On the (surprising) sufficiency of linear models for dynamic pricing with demand learning

Omar Besbes, Assaf Zeevi

Research output: Contribution to journalArticlepeer-review


We consider a multiperiod single product pricing problem with an unknown demand curve. The seller's objective is to adjust prices in each period so as to maximize cumulative expected revenues over a given finite time horizon; in doing so, the seller needs to resolve the tension between learning the unknown demand curve and maximizing earned revenues. The main question that we investigate is the following: How large of a revenue loss is incurred if the seller uses a simple parametric model that differs significantly (i.e., is misspecified) relative to the underlying demand curve? We measure performance by analyzing the price trajectory induced by this misspecified model and quantifying the magnitude of revenue losses (as a function of the time horizon) relative to an oracle that knows the true underlying demand curve. The "price of misspecification" is expected to be significant if the parametric model is overly restrictive. Somewhat surprisingly, we show (under reasonably general conditions) that this need not be the case.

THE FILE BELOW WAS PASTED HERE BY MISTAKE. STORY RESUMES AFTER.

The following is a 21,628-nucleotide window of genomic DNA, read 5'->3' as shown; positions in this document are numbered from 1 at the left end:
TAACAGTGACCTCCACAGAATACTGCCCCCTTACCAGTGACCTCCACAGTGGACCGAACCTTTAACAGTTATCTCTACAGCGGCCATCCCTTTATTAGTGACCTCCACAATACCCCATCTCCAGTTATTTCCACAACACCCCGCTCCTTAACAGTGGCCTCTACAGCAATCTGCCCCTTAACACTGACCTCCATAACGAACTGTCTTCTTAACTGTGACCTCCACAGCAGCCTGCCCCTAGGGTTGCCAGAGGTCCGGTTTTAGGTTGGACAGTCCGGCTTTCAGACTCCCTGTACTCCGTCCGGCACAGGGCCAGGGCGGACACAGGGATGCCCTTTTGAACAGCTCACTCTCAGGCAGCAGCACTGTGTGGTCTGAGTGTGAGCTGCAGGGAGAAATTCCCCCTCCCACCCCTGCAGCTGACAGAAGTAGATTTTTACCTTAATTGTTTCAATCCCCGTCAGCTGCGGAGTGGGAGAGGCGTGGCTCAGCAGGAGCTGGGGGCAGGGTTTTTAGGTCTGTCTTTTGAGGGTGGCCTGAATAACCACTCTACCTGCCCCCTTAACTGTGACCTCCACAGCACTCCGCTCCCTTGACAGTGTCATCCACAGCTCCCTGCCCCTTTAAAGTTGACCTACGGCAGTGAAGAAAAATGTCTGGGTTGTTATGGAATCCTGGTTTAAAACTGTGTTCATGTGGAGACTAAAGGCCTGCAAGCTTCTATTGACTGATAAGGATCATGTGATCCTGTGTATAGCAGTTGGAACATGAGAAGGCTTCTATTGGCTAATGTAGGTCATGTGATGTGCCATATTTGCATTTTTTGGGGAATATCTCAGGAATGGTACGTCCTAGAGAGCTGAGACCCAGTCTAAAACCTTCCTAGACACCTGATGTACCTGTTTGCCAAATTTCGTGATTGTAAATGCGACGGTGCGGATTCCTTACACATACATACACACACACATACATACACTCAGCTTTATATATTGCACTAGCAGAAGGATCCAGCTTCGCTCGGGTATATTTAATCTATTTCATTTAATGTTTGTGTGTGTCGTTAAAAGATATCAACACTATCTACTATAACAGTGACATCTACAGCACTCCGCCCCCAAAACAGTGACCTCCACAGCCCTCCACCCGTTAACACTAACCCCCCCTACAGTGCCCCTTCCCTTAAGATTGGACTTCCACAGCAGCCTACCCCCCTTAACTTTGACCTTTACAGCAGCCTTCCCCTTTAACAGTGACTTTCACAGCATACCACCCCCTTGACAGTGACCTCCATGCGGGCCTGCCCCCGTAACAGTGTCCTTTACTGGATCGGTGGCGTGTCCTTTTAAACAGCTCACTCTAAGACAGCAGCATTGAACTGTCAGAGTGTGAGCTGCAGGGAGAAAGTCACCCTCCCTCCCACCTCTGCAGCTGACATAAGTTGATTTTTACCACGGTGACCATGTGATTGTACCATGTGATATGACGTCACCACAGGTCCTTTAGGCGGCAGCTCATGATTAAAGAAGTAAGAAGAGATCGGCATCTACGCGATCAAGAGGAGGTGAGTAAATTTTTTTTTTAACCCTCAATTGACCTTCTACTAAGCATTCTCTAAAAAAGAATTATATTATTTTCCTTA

Original languageEnglish
Pages (from-to)723-739
Number of pages17
JournalManagement Science
Issue number4
StatePublished - 1 Apr 2015
Externally publishedYes


  • Inference
  • Model misspecification
  • Myopic pricing
  • Price optimization
  • Revenue management


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